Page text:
4. The Timing: It started at 9 a.m. and ended around 2 p.m., only about 30 minutes later than planned. That was great for folks like me who can only listen to earnest efforts to illuminate the issues for so long. My column about the first Congress in 1995 pretty much summed up my feelings on that topic – after six hours or so, I wrote, I wouldn’t care if Gov. Percival P. Baxter himself rose from the grave to talk about the Maine
  5. Interesting points:
  • Peter Triandafillou, vice president for woodlands at Huber Resources in Old Town, said, “The changes of ownership in the Maine Woods, as far as the great wave of divestitures by the forest products companies, are at the end of that transition.”
  • Pat McGowan, commissioner of conservation: “The forest of the State of Maine – and I can say this unequivocally – is in the best shape it’s been in for 50 years.”
  • Danny Martin, IFW commissioner: “In the future, you’re going to hear a lot about initiatives and opportunities at Baxter Park.”
  • Landowners large and small made a pretty hard pitch to leave the tree growth tax, which sportsmen have sometimes talked of trying to link to recreational access. “The annual assaults on tree growth are very discouraging to us,” said Tom Doak, executive director of SWOAM. “Leave the program alone. It’s providing a great benefit for the people of Maine.”
  • The issues for landowners seemed to have shifted, at least slightly. Several landowner representatives saw marked improvement in the one issue that has dominated landowner relations for the past few years – ATVs – while illegal dumping of waste on private property was mentioned as issue that needed to be dealt with.
  • Within a few weeks, IFW will be convening a working group of landowners to discuss the proposal for a southern Maine moose hunt. The department must report on the feasibility of such a hunt this session, but the public has taken little notice of the proposal so far. Since it was expected to be highly controversial, that makes everybody nervous. Maybe Sandy Ritchie, the wildlife planner who will be facilitating the landowner group, can figure out how people will react to moose hunting in southern Maine.
  • The Atlantic Salmon Commission is working on a proposal to allow catch-and-release fishing for Atlantic salmon on the Penobscot River, which, along with Maine’s other Atlantic salmon rivers, was closed to fishing in 1999. “It’s a much-needed step,” said Pat Keliher, executive director of the commission. “It’s connecting this great fish back to the people.”
  • In the upcoming turkey season (May 1- June 3), hunters who were born in even years will get to hunt in the “A” season, while hunters born in odd years will hunt in the “B” season. No swapping will be allowed, at least this year.
  • The Sunday hunting brawl at the last legislative session was not remembered fondly by anyone. Doak and Jon Olson, director of the Maine Farm Bureau, urged sportsmen to give up the idea, pointing out it had failed at least 25 times in the Legislature over the past 31 years. But Smith, who led the failed battle for Sunday hunting, refused to concede, joking that sportsmen were “stubborn” about that issue. And Ed Pineau, the lobbyist who worked with Smith on the crusade, pointed out later that however divisive that battle might have been, it did achieve its goal. Without funds from Sunday hunting or the equally controversial canoe/kayak fee, legislators plugged IFW’s budget gap with $3.5 million in general fund revenue. “Remember the reason for Sunday hunting was to get the money,” Pineau said. “We got the money.”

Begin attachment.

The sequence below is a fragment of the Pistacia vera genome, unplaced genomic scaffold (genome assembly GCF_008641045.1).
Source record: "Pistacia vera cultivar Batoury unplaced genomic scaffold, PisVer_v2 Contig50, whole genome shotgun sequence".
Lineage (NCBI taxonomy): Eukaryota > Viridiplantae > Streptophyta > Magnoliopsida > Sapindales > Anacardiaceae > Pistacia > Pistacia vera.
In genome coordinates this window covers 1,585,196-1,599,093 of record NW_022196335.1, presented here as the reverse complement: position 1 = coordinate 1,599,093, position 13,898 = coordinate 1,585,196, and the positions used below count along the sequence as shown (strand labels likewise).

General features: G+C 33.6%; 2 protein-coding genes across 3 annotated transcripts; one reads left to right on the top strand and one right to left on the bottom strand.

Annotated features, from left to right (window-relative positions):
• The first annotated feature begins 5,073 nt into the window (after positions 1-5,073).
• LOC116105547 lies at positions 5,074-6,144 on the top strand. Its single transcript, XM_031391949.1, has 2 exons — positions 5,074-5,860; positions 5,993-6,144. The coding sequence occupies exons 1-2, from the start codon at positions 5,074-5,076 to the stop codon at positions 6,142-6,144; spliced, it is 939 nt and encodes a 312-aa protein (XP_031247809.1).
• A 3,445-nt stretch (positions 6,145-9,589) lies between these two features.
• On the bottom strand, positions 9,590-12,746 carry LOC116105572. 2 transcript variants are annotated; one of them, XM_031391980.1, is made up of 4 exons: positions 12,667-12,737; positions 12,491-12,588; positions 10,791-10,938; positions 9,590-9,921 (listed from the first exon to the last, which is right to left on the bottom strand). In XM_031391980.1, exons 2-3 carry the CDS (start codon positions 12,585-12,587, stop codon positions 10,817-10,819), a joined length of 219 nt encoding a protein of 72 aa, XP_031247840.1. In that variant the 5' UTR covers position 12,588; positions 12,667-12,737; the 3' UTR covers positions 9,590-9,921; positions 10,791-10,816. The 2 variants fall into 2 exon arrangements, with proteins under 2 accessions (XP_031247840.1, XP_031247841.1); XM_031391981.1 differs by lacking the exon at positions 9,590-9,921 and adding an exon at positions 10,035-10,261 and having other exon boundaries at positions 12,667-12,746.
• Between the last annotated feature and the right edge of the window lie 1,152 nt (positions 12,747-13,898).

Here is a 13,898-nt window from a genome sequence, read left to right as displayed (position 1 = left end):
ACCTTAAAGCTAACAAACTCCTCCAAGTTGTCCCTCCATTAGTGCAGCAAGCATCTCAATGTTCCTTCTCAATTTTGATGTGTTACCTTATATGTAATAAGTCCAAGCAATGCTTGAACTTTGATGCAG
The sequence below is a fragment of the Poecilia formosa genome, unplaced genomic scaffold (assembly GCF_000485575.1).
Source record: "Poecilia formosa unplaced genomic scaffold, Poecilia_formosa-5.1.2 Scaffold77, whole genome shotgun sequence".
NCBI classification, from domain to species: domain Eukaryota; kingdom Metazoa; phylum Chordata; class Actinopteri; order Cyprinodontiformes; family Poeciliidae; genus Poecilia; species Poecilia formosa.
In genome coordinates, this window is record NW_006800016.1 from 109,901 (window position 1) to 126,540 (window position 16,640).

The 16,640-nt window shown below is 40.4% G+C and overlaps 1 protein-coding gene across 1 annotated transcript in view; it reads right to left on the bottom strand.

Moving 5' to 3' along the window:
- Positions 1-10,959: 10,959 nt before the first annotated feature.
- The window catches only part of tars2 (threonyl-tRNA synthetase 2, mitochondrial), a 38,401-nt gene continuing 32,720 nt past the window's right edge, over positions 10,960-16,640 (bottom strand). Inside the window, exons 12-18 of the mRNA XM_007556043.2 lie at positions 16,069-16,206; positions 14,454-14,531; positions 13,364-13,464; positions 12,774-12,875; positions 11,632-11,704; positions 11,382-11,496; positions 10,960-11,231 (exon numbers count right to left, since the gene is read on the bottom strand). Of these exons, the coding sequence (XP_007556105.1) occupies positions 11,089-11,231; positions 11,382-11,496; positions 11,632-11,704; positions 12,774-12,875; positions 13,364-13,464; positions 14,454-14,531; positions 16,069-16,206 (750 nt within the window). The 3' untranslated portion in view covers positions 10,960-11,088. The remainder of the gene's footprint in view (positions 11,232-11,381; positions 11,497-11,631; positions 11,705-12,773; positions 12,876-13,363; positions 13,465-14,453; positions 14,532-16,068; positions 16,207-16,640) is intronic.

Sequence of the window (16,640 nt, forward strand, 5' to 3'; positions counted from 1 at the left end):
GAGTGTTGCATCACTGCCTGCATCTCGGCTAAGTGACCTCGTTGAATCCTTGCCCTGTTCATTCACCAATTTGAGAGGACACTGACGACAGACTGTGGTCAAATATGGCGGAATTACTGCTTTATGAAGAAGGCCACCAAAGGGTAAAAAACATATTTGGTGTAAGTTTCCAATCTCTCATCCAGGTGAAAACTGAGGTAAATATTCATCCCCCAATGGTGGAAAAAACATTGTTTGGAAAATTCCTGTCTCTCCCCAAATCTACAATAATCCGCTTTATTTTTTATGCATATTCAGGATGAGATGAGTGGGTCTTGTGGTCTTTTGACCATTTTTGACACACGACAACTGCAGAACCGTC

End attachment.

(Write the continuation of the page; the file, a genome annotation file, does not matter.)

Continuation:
1. Points of conflict:
  • Triandafillou spoke highly of the forest products industry’s cooperative agreements with IFW to preserve and protect winter deer yards, adding “I’m known in the industry as ‘Mr. Happy’ because I always take a positive view of things.”
  • Olson, of the Farm Bureau, took IFW to task about the introduction of wild turkeys into Southern Aroostook County. Wild turkeys can usually be found hanging around farms, eating whatever they can find, and can become a real nuisance. “These farmers are quite upset,” Olson said. “For three weeks, their telephone calls to the department have not been returned. These are the types of things that are going to cause closed lands.” When IFW Commissioner Martin got his chance to respond, he insisted testily that farmers had been informed and consulted. DIF&W’s Mark Stadler added that IFW has decided to stop any further turkey introductions until in Aroostook until “we have an opportunity to look into the issue.”
  • David Soucy’s remarks didn’t seem provoked by anyone else’s comments, but I hear the battle over the pending Allagash proposal is not going well. Or maybe something else was on his mind. But Soucy, the director of DOC’s Bureau of Parks and Lands was decidedly defensive when he came to the podium. “Say whatever you want, but don’t say we haven’t had a public process,” Soucy said, as if daring anyone to contradict him. No one did. But as Soucy stalked back to his seat, his jaw set and his face flushed with emotion, it seemed as if he almost wished they had. But passion can be a real handicap in the political game. When an old-fashioned donnybrook seems like a good thing, you probably need a time-out.


  1. Warden Service priorities: Major Gregg Sanborn, deputy chief warden, updated the Congress participants on four initiatives or concerns:
  • For the first time in the service’s 125-year history, a position is being created for a “captain.” If approved, the captain will supervise investigations, internal affairs, landowner relations and whitewater rafting. (See related story.)
  • There are 12 vacant warden districts and “it’s getting to the point where those 12 vacancies are starting to affect our operations,” Sanborn said. There are 99 applicants for those positions moving through the process, with written testing set for Jan. 18. Successful applicants are looking at 30 weeks of training at the Maine Criminal Justice Academy, he said, followed by nine weeks of field training. “What that means is it will be June 2007 before new game wardens hit the street,” Sanborn said. “So we have some time there where we’ll have to shuffle a little bit.”